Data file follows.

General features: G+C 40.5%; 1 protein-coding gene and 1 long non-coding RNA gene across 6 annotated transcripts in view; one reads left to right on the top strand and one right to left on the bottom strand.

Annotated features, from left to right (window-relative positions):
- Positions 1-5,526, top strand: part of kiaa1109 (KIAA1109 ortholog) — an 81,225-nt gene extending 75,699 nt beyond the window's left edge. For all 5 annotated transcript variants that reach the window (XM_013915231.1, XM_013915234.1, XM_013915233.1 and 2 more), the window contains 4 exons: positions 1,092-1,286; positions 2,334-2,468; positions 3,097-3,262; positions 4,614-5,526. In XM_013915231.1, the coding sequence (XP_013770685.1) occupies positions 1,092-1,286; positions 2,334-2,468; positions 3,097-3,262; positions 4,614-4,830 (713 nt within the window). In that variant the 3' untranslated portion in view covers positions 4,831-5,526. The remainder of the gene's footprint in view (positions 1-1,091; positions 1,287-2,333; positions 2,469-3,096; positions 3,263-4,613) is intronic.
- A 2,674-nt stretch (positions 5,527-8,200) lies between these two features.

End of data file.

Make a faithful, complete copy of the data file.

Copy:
General features: G+C 40.5%; 1 protein-coding gene and 1 long non-coding RNA gene across 6 annotated transcripts in view; one reads left to right on the top strand and one right to left on the bottom strand.

Annotated features, from left to right (window-relative positions):
- Positions 1-5,526, top strand: part of kiaa1109 (KIAA1109 ortholog) — an 81,225-nt gene extending 75,699 nt beyond the window's left edge. For all 5 annotated transcript variants that reach the window (XM_013915231.1, XM_013915234.1, XM_013915233.1 and 2 more), the window contains 4 exons: positions 1,092-1,286; positions 2,334-2,468; positions 3,097-3,262; positions 4,614-5,526. In XM_013915231.1, the coding sequence (XP_013770685.1) occupies positions 1,092-1,286; positions 2,334-2,468; positions 3,097-3,262; positions 4,614-4,830 (713 nt within the window). In that variant the 3' untranslated portion in view covers positions 4,831-5,526. The remainder of the gene's footprint in view (positions 1-1,091; positions 1,287-2,333; positions 2,469-3,096; positions 3,263-4,613) is intronic.
- A 2,674-nt stretch (positions 5,527-8,200) lies between these two features.